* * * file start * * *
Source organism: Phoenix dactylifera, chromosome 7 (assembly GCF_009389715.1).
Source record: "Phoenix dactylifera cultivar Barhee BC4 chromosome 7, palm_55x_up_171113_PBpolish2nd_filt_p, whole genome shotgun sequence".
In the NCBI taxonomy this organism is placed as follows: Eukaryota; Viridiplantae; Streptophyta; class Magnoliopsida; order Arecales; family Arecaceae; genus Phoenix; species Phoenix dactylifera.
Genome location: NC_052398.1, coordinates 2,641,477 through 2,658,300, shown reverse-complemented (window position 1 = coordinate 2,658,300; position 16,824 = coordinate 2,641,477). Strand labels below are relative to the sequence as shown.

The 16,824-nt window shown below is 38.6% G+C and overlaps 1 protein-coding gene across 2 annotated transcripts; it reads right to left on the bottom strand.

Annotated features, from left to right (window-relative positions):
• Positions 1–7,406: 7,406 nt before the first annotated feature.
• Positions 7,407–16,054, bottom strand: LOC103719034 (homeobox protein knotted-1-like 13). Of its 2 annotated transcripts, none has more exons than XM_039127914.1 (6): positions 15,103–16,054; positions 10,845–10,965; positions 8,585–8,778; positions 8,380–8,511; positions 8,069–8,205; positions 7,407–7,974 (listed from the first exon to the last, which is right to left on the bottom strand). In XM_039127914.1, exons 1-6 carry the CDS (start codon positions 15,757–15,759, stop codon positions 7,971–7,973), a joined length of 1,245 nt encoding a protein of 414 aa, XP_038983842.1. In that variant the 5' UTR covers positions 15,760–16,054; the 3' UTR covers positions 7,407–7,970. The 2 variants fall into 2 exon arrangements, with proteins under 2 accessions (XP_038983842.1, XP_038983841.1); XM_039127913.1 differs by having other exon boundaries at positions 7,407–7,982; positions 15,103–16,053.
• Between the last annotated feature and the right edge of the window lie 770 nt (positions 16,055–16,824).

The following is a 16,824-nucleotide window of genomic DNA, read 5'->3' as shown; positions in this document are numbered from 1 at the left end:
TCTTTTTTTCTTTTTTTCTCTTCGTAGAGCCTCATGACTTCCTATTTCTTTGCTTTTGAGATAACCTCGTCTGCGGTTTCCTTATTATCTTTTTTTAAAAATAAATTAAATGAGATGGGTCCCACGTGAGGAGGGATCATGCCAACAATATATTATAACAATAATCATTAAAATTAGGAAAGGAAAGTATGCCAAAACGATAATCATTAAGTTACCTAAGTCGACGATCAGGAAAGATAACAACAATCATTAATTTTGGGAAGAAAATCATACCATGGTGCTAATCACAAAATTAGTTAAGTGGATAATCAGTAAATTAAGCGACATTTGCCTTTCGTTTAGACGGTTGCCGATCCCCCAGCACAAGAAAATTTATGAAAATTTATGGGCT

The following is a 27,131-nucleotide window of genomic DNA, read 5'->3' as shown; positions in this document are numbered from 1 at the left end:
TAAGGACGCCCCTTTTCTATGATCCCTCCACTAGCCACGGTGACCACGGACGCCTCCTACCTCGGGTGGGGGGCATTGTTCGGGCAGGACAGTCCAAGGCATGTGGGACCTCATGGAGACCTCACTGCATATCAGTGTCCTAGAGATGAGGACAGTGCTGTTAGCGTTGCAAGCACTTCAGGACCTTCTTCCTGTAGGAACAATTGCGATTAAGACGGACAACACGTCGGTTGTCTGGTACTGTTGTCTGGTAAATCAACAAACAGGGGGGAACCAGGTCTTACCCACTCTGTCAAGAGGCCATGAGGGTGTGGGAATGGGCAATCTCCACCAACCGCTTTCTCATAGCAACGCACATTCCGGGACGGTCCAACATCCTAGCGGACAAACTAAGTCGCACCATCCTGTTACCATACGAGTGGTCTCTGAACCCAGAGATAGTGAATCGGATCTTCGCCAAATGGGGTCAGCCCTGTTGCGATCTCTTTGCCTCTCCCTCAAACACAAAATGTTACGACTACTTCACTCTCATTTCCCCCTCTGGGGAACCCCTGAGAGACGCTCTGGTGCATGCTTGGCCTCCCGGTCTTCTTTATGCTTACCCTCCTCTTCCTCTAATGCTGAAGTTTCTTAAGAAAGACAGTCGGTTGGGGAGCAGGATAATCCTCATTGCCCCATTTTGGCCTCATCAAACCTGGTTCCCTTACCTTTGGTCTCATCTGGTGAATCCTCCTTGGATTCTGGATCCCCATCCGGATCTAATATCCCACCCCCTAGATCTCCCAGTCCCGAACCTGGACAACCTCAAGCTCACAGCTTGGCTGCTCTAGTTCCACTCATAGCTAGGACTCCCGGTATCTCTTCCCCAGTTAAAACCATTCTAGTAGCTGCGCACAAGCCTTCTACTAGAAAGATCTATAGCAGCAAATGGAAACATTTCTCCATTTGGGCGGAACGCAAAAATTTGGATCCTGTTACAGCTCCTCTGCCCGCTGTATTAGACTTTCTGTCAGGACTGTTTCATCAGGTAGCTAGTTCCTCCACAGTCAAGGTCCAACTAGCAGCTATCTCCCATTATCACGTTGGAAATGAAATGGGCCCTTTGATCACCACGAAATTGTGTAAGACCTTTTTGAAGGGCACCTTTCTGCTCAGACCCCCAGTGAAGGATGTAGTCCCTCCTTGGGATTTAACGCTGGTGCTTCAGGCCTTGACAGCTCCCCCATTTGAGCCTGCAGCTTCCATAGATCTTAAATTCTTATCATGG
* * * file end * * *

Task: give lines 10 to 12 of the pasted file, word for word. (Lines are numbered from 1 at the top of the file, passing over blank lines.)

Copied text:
The following is a 16,824-nucleotide window of genomic DNA, read 5'->3' as shown; positions in this document are numbered from 1 at the left end:
TCTTTTTTTCTTTTTTTCTCTTCGTAGAGCCTCATGACTTCCTATTTCTTTGCTTTTGAGATAACCTCGTCTGCGGTTTCCTTATTATCTTTTTTTAAAAATAAATTAAATGAGATGGGTCCCACGTGAGGAGGGATCATGCCAACAATATATTATAACAATAATCATTAAAATTAGGAAAGGAAAGTATGCCAAAACGATAATCATTAAGTTACCTAAGTCGACGATCAGGAAAGATAACAACAATCATTAATTTTGGGAAGAAAATCATACCATGGTGCTAATCACAAAATTAGTTAAGTGGATAATCAGTAAATTAAGCGACATTTGCCTTTCGTTTAGACGGTTGCCGATCCCCCAGCACAAGAAAATTTATGAAAATTTATGGGCT

The following is a 27,131-nucleotide window of genomic DNA, read 5'->3' as shown; positions in this document are numbered from 1 at the left end: